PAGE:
PainStation

From Wikipedia, the free encyclopedia
Jump to: navigation, search
Painstation at the Games Convention 2006

Painstation is an art object and arcade game based on Pong developed by the artists' group, "/////////fur//// art entertainment interfaces", with pain feedback.[1]

History[edit]

The system was originally developed by Tilman Reiff and Volker Morawe, two students at the Kunsthochschule für Medien Köln (Academy of Media Arts Cologne) in 2001, as an interactive art object. The pair later enhanced the device and released it under the company name of the "//////////fur//// art entertainment interfaces".[2] The designers were inspired by the children's game Folter-Mau-Mau[3] and the development of the modern computer game.

A similar game concept was featured in the 1983 James Bond movie Never Say Never Again.

The original concept was followed up with other stages of development which were regularly exhibited worldwide in different cultural contexts.

Following talks with Sony, the artists described the Painstation as "The artwork formerly known as Painstation".

Structure[edit]

While the underlying artistic concept remained consistent over the years, the group continues to improve on the system.

Basic Concept[edit]

The Painstation consists of a specially made case which gives two players the opportunity of playing a specially adapted and expanded variant of the classic video game, Pong, against each other. The electronic controls are connected by digital transducers to several components providing sensory feedback to players.

During the game, the players place their left hands on the PEU (Pain Execution Unit) which serves as a sensor and feedback instrument. Possible feedback effects are heat impulses, an electric shock and an integrated miniature wire whip. The feedback generated is dependent on the playing process and can increase in its intensity. The respective opponent can try to alter his or her playing style to purposely change the intensity of the feedback.

The following bonus items can be activated by hits in the current version of the software in 2006:

  • Increase Ball Speed (3 levels)
  • Double Pain Execution Time
  • Quadruple Pain Execution Time
  • Almost Unblockable Ricochet
  • Cut Height of Bar By 50%
  • Deadly Row
  • Electric Boogaloo
  • Burn In Bright
  • Death Penalty
  • Cheese!
  • Ease the Pain!
  • Cluster Bomb

No matter the score, the first player to remove his or her hand from the PEU device loses the game.[4]

Painstation[edit]

The heart of the original system was the Apple Computer G3 Macintosh, as well as a specifically made control plate. The programming was done with Macromedia Director and C++.The model was developed predominately out of available junk using a tube monitor. The first five high scores were originally computer generated absurdly high as a deterrent, but one entry was actually overwritten by a player at the Games Convention in 2006. Since then, "GOL" is on the list in second place with 300 points.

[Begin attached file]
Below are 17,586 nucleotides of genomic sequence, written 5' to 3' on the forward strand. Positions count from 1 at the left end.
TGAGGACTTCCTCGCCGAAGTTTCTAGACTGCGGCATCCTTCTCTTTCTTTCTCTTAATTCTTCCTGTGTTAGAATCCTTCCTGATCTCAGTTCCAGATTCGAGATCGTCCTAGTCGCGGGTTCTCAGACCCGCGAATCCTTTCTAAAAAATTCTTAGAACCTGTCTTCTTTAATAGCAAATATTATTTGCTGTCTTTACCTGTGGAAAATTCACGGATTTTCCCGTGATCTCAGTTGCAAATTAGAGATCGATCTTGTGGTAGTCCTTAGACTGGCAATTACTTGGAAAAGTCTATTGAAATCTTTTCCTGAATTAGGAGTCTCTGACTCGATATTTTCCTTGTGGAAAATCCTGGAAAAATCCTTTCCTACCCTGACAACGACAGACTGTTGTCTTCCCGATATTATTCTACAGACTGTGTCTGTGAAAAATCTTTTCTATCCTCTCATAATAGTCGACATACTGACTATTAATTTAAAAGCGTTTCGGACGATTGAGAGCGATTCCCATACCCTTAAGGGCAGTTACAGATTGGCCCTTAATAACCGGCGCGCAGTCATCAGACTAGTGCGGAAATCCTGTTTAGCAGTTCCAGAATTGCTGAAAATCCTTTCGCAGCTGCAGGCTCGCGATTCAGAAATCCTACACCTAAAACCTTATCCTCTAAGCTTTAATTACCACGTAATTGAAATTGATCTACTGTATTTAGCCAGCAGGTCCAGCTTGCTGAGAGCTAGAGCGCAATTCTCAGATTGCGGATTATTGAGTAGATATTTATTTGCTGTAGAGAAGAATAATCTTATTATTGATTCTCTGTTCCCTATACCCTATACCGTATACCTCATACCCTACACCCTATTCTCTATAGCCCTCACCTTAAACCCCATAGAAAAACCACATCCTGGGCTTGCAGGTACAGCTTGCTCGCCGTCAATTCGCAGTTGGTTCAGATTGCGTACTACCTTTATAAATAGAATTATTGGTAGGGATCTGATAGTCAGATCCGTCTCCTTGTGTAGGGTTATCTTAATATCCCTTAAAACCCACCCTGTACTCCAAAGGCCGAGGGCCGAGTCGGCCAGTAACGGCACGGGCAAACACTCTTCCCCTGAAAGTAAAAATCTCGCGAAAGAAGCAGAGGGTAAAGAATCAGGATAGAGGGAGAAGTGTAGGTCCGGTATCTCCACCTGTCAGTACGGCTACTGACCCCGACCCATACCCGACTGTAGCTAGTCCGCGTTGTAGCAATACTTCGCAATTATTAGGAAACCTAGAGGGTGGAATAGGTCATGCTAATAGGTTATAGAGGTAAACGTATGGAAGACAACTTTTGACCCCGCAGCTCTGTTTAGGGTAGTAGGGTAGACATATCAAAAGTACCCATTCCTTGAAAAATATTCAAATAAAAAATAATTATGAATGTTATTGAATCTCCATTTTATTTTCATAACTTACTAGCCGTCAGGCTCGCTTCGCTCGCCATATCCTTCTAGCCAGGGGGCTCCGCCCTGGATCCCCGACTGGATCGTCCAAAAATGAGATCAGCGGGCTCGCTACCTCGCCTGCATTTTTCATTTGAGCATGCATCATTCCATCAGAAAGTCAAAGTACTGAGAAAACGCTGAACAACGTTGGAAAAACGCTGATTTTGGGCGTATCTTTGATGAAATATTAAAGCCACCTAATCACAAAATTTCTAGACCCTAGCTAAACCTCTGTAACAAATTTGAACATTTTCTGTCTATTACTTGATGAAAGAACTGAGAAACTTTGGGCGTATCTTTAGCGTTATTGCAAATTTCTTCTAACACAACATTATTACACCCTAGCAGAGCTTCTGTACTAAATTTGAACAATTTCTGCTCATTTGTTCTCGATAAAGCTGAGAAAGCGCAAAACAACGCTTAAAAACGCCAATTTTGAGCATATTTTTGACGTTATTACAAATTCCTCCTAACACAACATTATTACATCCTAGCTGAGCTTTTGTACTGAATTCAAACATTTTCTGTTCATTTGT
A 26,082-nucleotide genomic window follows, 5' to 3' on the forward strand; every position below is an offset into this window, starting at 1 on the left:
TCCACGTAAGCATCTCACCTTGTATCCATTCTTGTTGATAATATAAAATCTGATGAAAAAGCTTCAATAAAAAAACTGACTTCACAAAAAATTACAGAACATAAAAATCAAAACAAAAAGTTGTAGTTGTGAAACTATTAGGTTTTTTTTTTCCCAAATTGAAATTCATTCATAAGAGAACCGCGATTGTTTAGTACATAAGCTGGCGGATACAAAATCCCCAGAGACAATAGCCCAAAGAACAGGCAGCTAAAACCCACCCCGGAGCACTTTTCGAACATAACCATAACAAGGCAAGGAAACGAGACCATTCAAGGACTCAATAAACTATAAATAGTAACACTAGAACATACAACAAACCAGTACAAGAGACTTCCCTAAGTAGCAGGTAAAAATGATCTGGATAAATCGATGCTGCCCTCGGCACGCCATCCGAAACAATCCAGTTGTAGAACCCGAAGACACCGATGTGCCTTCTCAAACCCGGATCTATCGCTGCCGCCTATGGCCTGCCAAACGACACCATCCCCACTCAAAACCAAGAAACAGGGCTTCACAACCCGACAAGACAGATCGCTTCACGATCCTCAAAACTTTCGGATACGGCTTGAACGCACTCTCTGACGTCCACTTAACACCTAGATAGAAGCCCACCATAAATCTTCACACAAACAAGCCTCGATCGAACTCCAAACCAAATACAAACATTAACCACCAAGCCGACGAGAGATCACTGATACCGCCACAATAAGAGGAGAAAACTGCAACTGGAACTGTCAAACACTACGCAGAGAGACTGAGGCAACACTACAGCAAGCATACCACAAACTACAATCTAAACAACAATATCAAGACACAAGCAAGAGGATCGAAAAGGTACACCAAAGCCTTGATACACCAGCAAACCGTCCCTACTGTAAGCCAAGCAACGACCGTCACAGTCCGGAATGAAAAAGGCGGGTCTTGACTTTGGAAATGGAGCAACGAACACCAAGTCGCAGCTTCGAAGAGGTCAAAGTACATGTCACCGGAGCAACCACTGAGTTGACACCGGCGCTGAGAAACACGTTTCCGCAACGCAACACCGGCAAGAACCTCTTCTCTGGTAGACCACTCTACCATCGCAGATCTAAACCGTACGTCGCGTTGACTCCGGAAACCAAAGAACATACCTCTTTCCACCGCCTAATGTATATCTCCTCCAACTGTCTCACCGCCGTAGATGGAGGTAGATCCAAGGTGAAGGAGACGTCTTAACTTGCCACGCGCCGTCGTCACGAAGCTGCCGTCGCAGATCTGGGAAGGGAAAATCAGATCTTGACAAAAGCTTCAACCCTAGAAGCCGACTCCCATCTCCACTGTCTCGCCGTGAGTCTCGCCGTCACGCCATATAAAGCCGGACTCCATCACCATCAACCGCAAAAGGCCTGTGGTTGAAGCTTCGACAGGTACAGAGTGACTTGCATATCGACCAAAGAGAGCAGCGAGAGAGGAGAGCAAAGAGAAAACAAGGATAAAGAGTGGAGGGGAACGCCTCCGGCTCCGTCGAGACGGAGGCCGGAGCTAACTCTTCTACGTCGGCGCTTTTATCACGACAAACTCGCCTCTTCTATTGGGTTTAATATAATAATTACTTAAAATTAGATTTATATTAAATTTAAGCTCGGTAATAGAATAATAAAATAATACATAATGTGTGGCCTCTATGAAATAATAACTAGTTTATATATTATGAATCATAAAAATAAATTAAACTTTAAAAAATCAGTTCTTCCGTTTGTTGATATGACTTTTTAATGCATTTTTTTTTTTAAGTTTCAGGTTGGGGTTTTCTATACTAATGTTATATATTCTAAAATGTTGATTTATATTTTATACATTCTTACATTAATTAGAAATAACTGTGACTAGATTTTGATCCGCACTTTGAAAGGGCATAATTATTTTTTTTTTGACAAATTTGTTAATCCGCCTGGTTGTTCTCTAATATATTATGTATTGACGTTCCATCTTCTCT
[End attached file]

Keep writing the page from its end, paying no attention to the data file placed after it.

Painstation 2.0[edit]

Starting in 2002, the successor of the original Painstation was developed, the Painstation 2.0.

Apart from adjustable pain levels, it offers several replaceable whips and an additional source of light which players can use to produce glare on their opponent's side of the screen. The program was reprogrammed under Windows and the application was implemented in C++ and OpenGL, because the hardware the previous version had been based on became obsolete. The PEUs were fabricated for the first time with lasers from stainless steel. The higher processor performance makes it possible for the system to control the speed of the whip engine and the strength of the electrical current individually.

The system was also for the first time made coin-operated. It is equipped with a 15 inch LCD monitor and it was shown to the public on June 25, 2003 on the German Harald Schmidt television show.[5][6]

Painstation 2.5[edit]

The new case, painted in three metallic colors, consists mostly of medium density wood fiber panels and has a modular design. This makes it easier to transport the system and to exchange defective components. Besides a 15 inch color screen, there is standard PC technology inside and a special control plate. The pain levels can be changed from 50% to 150%. The player must confirm that they are willing to participate in the game by pressing a "I agree" button before playing. Added benefits for the players include leather padded arm rests and the new ergonomic layout of the controls. Newly added fans in the PEUs cool the system down better between games to avoid electronic problems and can serve the players if they hit the right bonus item.

Exhibitions[edit]

The system has been publicly presented at the following exhibitions and fairs:

In the past years, the system has also been repeatedly displayed in clubs and discothèques, at LAN parties and at BDSM parties.

Awards[edit]

  • International Media Art Award, SWR/ZKM 2003
  • Prix Ars Electronica 2002, "Anerkennung/Interaktive Kunst" (Acknowledgement/Interactive Art)

See also[edit]

References[edit]

  1. ^ "No Pain, No Game". Wired News. March 7, 2002. 
  2. ^ See Painstation-Neuzeitliches Duellierungs Artefakt (Painstation - Modern Duelling artifact)
  3. ^ On the Media, June 27, 2003, Transcript and interview as .mp3 at They Like Pain(Station)
  4. ^ Sample video (QuickTime) at Painstation - Do you feel the pain?
  5. ^ See Even more enhanced duelling artefact, online at PainStation 2.0
  6. ^ The Collection (Description of all models with further hints)
  7. ^ pong.mythos
  8. ^ See Battle against ESD, http://blog.fursr.com
This article incorporates information from this version of the equivalent article on the German Wikipedia.

External links[edit]